Old folk at lunch

Monday, February 9, 2009

Susie's wedding

Susan Vanessa Johnson got married last Saturday. Ceremonies were supposed to start at 1:30pm, which is when I arrived, and ended around 10pm. Susie is my stepdaughter and I helped to bring her up. And she was always a happy little girl so we had lots of fun together while she was a kid. So although she is now 30, there has always remained a feeling of closeness between us. When she was little, I used to call her "Lady Fun" and her happy nature is still there today.

I think her love of fun may have partly been why she got dressed for her wedding in a very fine but rather traditional off-white wedding dress, complete with train, which tripped a few people up a couple of times. She looked gorgeous.

The ceremony was a garden one, in one of Brisbane's many parks. It was conducted by newly-minted marriage celebrant, Simon Bartlett, her uncle by marriage. The words of the ceremony were mainly written by Susan and her husband Russell, as is often the way these days. And the words chosen were very fine words of dedication and by the end of the ceremony Simon seemed a bit choked up. All the family love Susan and Simon clearly has a sentimental streak. I am a great sentimentalist too and it takes one to know one. Susie too was obviously a bit overcome by all the goodwill directed her way.

After the wedding, we went to the Mt Gravatt bowls club for the reception. From 4 to 7pm the idea was that we would all play lawn bowls, as the family is a very games-oriented one. I am no gamer, however, so I spent most of that time talking secret men's business with my son Joe. It was good to have the chance of such a long chat.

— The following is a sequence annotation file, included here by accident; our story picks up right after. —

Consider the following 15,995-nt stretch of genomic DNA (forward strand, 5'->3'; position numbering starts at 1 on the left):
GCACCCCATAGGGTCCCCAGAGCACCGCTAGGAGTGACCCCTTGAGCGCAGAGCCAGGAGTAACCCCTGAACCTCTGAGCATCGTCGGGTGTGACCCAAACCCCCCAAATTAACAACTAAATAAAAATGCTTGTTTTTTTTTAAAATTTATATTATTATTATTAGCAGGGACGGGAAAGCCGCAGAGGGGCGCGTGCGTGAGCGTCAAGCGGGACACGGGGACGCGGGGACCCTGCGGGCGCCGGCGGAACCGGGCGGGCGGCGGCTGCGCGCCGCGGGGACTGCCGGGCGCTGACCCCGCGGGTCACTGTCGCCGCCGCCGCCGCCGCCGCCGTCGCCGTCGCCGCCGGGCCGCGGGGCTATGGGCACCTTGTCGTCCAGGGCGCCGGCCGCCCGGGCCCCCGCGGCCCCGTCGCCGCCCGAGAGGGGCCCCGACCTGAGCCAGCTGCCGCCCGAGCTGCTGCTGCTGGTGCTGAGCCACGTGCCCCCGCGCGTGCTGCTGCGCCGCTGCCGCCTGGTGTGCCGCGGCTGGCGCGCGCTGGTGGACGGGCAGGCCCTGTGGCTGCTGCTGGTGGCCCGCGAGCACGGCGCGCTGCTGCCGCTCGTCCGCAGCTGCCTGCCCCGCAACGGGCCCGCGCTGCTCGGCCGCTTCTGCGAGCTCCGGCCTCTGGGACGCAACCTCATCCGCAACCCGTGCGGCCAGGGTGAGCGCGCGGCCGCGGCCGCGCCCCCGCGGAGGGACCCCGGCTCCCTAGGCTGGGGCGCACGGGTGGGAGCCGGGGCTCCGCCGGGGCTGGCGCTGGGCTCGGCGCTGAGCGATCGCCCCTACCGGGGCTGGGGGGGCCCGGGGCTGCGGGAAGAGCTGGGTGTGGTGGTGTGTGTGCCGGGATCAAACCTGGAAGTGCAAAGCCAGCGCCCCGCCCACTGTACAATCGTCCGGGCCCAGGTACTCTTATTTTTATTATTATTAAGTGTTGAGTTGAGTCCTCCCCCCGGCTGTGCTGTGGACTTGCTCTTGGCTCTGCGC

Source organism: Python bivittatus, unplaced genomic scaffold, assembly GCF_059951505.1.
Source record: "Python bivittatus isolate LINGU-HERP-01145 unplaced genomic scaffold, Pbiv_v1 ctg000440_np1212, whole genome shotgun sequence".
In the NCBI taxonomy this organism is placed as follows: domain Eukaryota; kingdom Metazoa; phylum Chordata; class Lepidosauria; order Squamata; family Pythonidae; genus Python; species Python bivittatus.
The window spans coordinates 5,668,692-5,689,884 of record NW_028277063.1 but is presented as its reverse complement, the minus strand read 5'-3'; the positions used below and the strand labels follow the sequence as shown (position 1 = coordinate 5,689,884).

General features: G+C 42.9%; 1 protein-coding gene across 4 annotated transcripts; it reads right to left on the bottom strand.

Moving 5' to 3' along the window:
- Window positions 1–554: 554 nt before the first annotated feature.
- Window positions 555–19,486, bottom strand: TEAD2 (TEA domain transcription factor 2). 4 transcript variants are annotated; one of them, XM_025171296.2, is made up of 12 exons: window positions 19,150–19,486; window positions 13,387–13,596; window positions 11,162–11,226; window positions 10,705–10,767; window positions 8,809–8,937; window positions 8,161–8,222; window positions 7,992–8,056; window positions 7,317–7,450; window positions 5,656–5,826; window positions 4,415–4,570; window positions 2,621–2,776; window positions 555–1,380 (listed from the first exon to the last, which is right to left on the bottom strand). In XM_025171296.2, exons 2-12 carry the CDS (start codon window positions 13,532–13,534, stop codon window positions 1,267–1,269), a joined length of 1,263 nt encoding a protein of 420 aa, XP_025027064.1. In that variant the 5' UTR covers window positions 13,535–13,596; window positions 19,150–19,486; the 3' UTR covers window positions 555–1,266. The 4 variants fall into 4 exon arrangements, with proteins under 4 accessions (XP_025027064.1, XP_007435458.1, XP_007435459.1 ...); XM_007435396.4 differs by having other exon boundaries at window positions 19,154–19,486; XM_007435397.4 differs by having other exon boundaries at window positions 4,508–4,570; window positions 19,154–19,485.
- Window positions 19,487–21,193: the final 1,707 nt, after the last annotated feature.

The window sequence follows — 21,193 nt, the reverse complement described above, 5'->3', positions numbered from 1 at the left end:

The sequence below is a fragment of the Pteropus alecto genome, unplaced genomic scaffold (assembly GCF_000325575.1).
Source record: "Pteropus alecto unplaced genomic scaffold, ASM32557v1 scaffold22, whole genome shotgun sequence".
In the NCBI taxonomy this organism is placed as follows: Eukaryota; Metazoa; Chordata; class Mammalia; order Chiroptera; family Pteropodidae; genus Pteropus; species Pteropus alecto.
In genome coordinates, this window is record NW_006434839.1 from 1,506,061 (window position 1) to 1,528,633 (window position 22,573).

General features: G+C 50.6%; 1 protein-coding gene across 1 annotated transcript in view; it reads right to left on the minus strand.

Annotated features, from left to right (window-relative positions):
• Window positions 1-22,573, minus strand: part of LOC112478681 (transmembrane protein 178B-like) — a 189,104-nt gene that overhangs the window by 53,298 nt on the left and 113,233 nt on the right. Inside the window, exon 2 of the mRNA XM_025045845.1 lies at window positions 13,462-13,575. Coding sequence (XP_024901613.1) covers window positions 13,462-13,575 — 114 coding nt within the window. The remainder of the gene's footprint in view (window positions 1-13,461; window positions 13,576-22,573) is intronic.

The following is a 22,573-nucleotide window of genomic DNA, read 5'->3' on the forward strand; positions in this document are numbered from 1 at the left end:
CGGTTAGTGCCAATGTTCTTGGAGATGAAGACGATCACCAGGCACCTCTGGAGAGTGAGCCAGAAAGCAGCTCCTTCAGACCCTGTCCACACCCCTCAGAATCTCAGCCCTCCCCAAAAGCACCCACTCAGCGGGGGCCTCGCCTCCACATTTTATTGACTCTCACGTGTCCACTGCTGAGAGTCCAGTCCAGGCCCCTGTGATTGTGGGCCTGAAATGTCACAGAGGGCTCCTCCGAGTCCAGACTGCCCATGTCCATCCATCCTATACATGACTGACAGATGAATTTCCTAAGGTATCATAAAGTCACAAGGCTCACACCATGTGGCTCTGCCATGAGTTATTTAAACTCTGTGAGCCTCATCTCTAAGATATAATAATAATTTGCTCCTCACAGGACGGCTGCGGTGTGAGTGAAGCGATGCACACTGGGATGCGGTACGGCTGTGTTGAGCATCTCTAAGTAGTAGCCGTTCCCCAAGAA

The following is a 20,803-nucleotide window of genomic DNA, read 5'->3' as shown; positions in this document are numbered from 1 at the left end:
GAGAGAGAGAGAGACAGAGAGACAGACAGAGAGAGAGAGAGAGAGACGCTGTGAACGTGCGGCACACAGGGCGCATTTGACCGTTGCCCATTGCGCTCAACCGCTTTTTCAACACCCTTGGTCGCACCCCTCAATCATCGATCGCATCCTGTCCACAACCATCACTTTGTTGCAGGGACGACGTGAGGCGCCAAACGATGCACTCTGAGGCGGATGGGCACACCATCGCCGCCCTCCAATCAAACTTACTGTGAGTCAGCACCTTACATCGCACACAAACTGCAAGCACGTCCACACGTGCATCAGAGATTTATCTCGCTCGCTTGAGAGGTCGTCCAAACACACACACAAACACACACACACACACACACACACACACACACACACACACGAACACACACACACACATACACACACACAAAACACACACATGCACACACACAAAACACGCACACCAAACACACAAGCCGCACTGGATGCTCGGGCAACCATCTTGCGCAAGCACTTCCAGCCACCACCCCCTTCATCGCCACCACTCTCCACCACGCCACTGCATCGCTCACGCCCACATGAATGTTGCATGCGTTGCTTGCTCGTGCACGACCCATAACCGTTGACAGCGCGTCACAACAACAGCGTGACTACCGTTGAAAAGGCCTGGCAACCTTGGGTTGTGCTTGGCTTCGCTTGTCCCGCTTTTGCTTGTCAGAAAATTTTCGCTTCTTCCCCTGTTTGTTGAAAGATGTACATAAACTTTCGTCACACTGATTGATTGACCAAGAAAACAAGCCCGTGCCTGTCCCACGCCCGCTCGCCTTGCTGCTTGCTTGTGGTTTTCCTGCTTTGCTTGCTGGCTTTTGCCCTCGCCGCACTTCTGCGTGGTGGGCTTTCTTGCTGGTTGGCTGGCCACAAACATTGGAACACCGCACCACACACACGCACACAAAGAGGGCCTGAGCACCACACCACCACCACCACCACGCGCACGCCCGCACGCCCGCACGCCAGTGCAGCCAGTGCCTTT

The dinner started at 7pm and least said soonest mended about the cuisine. There were various speeches, including a speech of utter dedication to Susie from Russell. I think we all felt that Susie was in exactly the sort of good hands we would wish at the end of it. Ken, Susie's father, was even induced to make a speech, which was generally well-done, despite Ken's well-known aversion to public speaking. I think I may have been the only one to get Ken's best joke, however, which was hilarious.

I then gave a little talk about a couple of the amusing events from Susie's childhood and then the night gradually transformed into dancing of various kinds. Susie came and got me on my feet so I had the privilege of dancing with the bride.

Being an old traditionalist, I felt a certain gap in that there were no religious blessings on the couple at any time but the family is such a non-religious one that it was really no surprise. As an atheist myself, I could hardly step into the breach.


I have no doubt that any readers not steeped in Australian culture would have been a little puzzled by my reference above to "secret men's business". It is of course a joke and refers to Aboriginal customs. Google "secret women's business" to get an idea of what it is all about.

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